Keywords: Open banking, data sharing, banking competition, digital economy, winner’s curse, privacy, precision marketing
    Date: 2020
  6. By: Sewon Hur; César Sosa-Padilla; Zeynep Yom
    Abstract: We study optimal bailout policies in the presence of banking and sovereign crises. First, we use European data to document that asset guarantees are the most prevalent way in which sovereigns intervene during banking crises. Then, we build a model of sovereign borrowing with limited commitment, where domestic banks hold government debt and also provide credit to the private sector. Shocks to bank capital can trigger banking crises, with government sometimes finding it optimal to extend guarantees over bank assets. This leads to a trade-off: Larger bailouts relax domestic financial frictions and increase output, but also imply increasing government fiscal needs and possible heightened default risk (i.e., they create a ‘diabolic loop’). We find that the optimal bailouts exhibit clear properties. Other things equal, the fraction of banking losses that the bailouts would cover is: (i) decreasing in the level of government debt; (ii) increasing in aggregate productivity; and (iii) increasing in the severity of the banking crisis. Even though bailouts mitigate the adverse effects of banking crises, we find that the economy is ex ante better off without bailouts: the ‘diabolic loop’ they create is too costly.
    Keywords: Bailouts; Sovereign Defaults; Banking Crises; Conditional Transfers; Sovereign-bank diabolic loop
    JEL: E32 E62 F34 F41 G01 G15 H63
    Date: 2021–01–29
  7. By: Knut Are Aastveit; Ragnar Enger Juelsrud; Ella Getz Wold
    Abstract: We evaluate the impact of mortgage regulation on credit volumes, household balance sheets and the reaction to adverse economic shocks. Using a comprehensive dataset of all housing transactions in Norway matched with buyers' balance sheet information from official tax records, we identify causal effects of mortgage loan-to-value (LTV) limits. Our results show that LTV-requirements have substantial effects on credit volumes, especially on the extensive margin. As a result, such requirements contribute to dampening aggregate credit growth. We find that affected households lower their debt uptake and face lower interest expenses, thereby reducing their vulnerability to adverse shocks. However, affected households also deplete liquid assets when purchasing a home, in order to meet the new requirement. This negative effect on liquid savings persists in the years following the house purchase, suggesting that the impact on financial vulnerability at the household level is in fact ambiguous. We illustrate this further by documenting that households affected by the regulation are more likely to sell their home when becoming unemployed compared to non-affected households.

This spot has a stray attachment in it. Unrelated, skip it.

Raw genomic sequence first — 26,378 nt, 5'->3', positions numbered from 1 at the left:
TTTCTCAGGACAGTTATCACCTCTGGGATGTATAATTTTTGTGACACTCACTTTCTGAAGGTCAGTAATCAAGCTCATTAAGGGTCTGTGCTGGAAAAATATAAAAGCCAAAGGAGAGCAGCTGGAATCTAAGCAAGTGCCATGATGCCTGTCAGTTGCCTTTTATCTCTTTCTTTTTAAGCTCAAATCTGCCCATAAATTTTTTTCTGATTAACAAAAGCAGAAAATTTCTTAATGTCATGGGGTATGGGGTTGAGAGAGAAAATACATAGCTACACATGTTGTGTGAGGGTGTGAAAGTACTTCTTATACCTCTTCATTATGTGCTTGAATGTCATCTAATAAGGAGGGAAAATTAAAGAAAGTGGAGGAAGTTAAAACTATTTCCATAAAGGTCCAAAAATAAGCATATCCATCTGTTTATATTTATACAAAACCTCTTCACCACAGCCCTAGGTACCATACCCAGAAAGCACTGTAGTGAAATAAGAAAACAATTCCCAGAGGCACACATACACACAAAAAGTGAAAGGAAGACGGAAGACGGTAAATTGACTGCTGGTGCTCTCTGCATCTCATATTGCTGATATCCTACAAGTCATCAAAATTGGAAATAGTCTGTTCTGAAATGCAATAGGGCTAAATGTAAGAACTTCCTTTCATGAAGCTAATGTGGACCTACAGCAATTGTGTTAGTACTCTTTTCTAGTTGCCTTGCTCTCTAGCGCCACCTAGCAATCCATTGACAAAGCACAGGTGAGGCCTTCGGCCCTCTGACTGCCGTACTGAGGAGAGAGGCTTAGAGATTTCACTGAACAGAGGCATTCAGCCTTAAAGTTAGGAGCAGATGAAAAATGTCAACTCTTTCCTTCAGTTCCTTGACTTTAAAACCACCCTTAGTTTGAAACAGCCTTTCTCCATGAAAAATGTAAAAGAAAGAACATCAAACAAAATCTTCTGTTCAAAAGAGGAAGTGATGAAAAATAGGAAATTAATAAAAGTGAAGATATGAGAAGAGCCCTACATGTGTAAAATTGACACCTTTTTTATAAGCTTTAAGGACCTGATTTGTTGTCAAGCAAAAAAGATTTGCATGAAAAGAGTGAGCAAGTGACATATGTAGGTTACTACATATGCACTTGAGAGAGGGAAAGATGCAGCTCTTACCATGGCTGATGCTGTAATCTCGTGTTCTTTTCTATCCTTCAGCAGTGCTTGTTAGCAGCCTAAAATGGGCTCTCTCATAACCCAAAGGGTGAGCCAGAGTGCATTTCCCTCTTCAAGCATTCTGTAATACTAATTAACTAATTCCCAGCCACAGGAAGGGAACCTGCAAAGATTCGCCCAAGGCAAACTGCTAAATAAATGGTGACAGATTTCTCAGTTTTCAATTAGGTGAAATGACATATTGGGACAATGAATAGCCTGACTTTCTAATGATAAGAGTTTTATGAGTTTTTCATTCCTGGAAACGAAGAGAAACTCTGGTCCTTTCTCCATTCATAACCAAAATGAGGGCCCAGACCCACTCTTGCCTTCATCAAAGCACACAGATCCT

Keywords: household leverage, financial regulation, macroprudential policy, mortgage markets
    JEL: E21 E58 G21 G28 G51
    Date: 2020–06
  8. By: Tal Gross (Boston University;NBER); Raymond Kluender (Harvard University - Harvard Business School); Feng Liu (Consumer Financial Protection Bureau); Matthew J. Notowidigdo (University of Chicago - Booth School of Business; NBER); Jialan Wang (University of Illinois at Urbana-Champaign)
    Abstract: A more generous consumer bankruptcy system provides greater insurance against financial risks but may also raise the cost of credit. We study this trade-off using the 2005 Bankruptcy Abuse Prevention and Consumer Protection Act (BAPCPA), which increased the costs of filing for bankruptcy. We identify the effects of BAPCPA on borrowing costs using variation in the effects of the reform across credit scores. We find that a one-percentage-point reduction in bankruptcy-filing risk decreased credit-card interest rates by 70{90 basis points. Conversely, BAPCPA reduced the insurance value of bankruptcy, with uninsured hospitalizations 70 percent less likely to obtain bankruptcy relief after the reform.
    Date: 2020
  9. By: Ricardo Correa (Board of Governors of the Federal Reserve System); Wenxin Du (University of Chicago - Booth School of Business; NBER); Gordon Liao (Board of Governors of the Federal Reserve System)